Classic Treks: Ausangate Circuit, Peru

Peru is an amazing destination for backpackers and trekkers, offering a great mix of culture, ancient history, and breathtaking scenery. The Andes mountains serve as a dramatic backdrop for some of the best hiking anywhere in the world, and although the Inca Trail is probably the best known hike in all of South America, there are other Peruvian treks that are more challenging, longer, and equally rewarding.

Take the Ausangate Circuit for instance, so named for the 20,905 foot tall mountain that dominates the region through which this trek passes. This hike requires roughly five days to complete, covering about 45 miles, most of it at high altitude in a remote area that remains sacred to the local Quechua people who inhabit the area. The trek is well known for stunning views and lots of solitude, as while most backpackers are busy with the crowded Inca Trail, this route remains quietly off the radar for most visitors to Peru.

Unlike the Inca Trail however, the Ausangate Circuit is free from any kind of infrastructure, which means you’ll find no established campsites, no park rangers roaming the trail, and certainly no toilets. This is remote trekking at its finest, without a support structure in place to hinder your exploration or bail you out when you get into trouble. In fact, those adventurous travelers who tackle the Circuit are completely on their own, without any kind of rescue service in place.Located near the mountain town of Cusco, the gateway to the Peruvian Andes, the Ausangate Circuit is a challenging trek meant for experienced backpackers only. The trail is designed for those who are comfortable hiking independently and self sufficiently, and is not recommended for beginners. In addition to the complications that altitude can introduce, the weather is often unpredictable, with snow a possibility year round. Big storms offer the potential to leave hikers confined to their tent for a day or two, and supplies are difficult to come by, with just a few small mountain villages along the route.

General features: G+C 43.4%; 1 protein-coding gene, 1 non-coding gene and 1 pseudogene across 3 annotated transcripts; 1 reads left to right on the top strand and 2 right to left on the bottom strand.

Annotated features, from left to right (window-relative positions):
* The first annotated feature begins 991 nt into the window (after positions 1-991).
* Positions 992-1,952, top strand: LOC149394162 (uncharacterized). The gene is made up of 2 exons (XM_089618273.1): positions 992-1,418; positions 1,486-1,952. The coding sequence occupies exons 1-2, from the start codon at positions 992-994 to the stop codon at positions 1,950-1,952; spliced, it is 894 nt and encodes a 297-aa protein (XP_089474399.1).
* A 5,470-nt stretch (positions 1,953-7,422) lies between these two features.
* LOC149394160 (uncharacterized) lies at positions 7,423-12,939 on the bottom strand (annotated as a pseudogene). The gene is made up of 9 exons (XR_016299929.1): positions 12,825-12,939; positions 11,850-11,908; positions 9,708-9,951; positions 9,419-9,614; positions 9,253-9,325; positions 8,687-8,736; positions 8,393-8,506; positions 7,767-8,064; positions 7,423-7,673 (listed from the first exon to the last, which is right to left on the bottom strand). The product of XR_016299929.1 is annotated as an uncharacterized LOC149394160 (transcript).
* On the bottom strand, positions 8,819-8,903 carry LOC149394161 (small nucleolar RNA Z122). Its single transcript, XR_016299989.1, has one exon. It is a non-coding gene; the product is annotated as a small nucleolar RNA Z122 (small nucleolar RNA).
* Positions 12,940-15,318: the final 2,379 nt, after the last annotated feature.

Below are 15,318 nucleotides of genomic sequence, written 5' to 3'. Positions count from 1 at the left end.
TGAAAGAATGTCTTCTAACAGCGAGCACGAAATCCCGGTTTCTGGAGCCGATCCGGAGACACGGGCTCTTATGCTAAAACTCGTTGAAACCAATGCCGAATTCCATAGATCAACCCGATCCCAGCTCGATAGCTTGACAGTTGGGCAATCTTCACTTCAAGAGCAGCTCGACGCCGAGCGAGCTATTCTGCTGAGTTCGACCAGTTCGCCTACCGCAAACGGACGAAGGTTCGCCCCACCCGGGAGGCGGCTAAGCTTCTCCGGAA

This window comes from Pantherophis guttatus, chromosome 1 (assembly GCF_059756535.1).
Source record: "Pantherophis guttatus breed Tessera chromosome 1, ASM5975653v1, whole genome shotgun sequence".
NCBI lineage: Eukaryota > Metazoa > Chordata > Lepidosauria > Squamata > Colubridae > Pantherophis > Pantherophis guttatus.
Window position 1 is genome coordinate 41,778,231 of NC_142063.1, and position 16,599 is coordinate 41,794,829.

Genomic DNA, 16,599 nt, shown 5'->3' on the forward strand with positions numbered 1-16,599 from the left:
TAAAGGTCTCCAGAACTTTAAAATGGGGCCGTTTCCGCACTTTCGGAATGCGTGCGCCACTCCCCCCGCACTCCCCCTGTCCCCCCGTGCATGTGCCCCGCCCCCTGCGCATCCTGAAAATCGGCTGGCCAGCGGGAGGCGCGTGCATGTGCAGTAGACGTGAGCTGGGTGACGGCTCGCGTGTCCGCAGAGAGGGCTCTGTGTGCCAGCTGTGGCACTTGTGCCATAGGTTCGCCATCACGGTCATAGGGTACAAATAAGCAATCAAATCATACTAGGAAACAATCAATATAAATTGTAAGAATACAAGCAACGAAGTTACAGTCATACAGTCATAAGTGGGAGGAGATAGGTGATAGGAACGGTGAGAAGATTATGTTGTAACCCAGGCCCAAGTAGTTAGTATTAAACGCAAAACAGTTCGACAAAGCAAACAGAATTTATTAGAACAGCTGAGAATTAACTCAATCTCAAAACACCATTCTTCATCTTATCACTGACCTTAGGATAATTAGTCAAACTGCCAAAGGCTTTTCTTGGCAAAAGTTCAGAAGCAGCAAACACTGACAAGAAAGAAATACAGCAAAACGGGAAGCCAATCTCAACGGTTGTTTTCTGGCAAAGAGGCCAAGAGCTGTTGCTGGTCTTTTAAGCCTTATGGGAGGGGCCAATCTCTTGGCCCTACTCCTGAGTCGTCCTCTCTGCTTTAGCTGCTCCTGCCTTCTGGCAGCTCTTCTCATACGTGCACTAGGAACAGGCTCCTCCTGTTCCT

Those that do brave the trek however, are treated to some of the best views in the Andes, with the trail taking them well above 16,900 feet. The snow capped peaks will continually give hikers something to gawk at, while massive glaciers dominate the landscape, spilling into tranquil mountain lakes and feeding icy-blue streams. Wide open mountain meadows are filled with herds of alpacas and llamas, with local villagers, dressed in colorful garb, looking on. Best of all, natural hot springs at the beginning and end of the trek, allow backpackers to sooth their tired legs and feet.

For a trek unlike any other, with a high level of challenge, but an equally high level of reward, consider the Ausangate Circuit. It is an inexpensive, little known hike, along remote mountain passes that offer plenty of solitude and views that will remain with you for a lifetime. This amazing trek is just one more reason why Peru remains one of the top adventure travel destinations of all time.

Photo of the Day 8.29.09

Since this is my last weekend in Peru, I felt it would only be appropriate to send along a postcard from this scenic land. And talk about waking up and having this as your morning vista! This gorgeous photo by rickmccharles has a whole slew of beautiful snapshots of Andean Peru. This particular shot was taken on the Ausangate Circuit, which — well — pretty much speaks for itself if you ask me. The Andes sure make for nice photos, don’t you think?

If you have some great travel shots you’d like to share, be sure to upload them to the Gadling pool on Flickr. We might just pick one as our Photo of the Day!